Using frames

Results 1 to 3 of 3

Thread: Using frames

  1. #1
    Join Date
    Dec 1969

    Default Using frames

    Many websites have a menu down the left side of the screen and a header across the top. The menu and the header are typically the same for every page of the website.<BR><BR>Thus, why don&#039;t more sites use frames so that one doesn&#039;t have to keep downloading the common parts of the pages?<BR><BR>Surely browser support for frames is comprehensive enough now?<BR><BR>I.

  2. #2
    Join Date
    Dec 1969

    Default I dislike them.

    First, I think it gives the user a disconnected experience in browsing the site. I generally use my navigation portion to reflect the current page.<BR><BR>Second, I&#039;m a (fairly) advanced web user and dislike them for that reason. I can imagine my grandmother trying to get accustomed to them.<BR><BR>Third, they are difficult to design for.<BR><BR>All in all, I avoid using frames unless absolutely neccessary.

  3. #3
    Join Date
    Dec 1969

    Default In my humble opinion, frames have...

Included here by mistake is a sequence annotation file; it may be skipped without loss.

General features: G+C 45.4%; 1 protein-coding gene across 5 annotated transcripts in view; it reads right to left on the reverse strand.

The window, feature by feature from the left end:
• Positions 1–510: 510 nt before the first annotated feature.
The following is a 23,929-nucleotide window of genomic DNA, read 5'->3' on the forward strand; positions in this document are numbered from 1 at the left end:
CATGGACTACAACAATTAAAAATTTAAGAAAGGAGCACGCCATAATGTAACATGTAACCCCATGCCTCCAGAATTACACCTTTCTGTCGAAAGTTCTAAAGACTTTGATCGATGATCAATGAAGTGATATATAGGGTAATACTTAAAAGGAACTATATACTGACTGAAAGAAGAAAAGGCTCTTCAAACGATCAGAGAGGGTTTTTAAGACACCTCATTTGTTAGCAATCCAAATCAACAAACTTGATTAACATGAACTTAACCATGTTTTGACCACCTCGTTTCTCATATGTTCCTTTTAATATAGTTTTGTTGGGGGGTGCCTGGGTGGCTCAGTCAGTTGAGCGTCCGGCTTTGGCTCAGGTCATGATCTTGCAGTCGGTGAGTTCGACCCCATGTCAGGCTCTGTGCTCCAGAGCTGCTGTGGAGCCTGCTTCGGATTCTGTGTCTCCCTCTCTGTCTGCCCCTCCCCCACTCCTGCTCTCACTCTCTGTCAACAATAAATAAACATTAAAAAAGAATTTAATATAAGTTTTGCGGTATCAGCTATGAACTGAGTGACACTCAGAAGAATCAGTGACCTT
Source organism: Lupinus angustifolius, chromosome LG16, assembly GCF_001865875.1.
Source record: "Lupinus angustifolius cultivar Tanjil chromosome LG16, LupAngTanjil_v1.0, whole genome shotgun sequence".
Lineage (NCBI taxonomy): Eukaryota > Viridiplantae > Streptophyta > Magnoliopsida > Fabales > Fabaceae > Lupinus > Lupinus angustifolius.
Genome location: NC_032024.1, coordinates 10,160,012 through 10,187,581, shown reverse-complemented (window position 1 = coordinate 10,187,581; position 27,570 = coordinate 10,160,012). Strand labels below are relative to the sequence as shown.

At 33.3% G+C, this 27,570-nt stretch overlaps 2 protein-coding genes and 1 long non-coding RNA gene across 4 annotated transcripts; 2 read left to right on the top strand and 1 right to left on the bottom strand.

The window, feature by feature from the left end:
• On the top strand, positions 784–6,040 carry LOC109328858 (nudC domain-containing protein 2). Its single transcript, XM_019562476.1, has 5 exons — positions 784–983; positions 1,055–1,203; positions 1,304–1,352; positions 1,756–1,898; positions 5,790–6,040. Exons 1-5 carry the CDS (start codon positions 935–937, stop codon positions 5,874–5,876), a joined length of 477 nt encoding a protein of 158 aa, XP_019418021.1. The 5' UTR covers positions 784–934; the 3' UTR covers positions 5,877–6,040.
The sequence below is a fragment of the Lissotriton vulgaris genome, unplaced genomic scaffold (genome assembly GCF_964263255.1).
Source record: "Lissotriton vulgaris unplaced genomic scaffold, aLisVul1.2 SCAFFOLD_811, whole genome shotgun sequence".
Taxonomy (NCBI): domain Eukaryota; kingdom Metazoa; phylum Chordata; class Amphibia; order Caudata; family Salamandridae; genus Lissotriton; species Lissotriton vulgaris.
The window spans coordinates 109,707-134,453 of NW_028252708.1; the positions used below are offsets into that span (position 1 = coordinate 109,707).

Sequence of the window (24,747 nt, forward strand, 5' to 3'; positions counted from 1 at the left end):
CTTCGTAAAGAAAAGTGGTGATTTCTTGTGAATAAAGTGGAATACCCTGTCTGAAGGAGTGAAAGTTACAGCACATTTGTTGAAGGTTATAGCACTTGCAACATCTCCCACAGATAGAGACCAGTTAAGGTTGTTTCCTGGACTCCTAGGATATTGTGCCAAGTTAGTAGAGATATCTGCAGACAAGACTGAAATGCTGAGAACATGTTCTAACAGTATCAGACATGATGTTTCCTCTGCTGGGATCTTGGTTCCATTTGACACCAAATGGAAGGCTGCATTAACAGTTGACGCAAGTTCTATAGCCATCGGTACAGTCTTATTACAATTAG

...several disadvantages. These are (in no particular order):<BR><BR>1. Printing off a page with forms isn&#039;t always very usable.<BR>2. Linking to a specific page from another website isn&#039;t straightforward, unless the page checks every time that the other frames are there.<BR>3. Search engines still don&#039;t like frames much. Some of them still can&#039;t deal with them.<BR>4. Creating and maintaining a site with frames can get convoluted.<BR>5. Add a standard menu and bar across the top (or bottom) is so simple in ASP, or using SSI, that I don&#039;t see why I should have to mess around with frames.<BR><BR>I hope this gives you a good idea.<BR><BR>Oliver.

Posting Permissions

  • You may not post new threads
  • You may not post replies
  • You may not post attachments
  • You may not edit your posts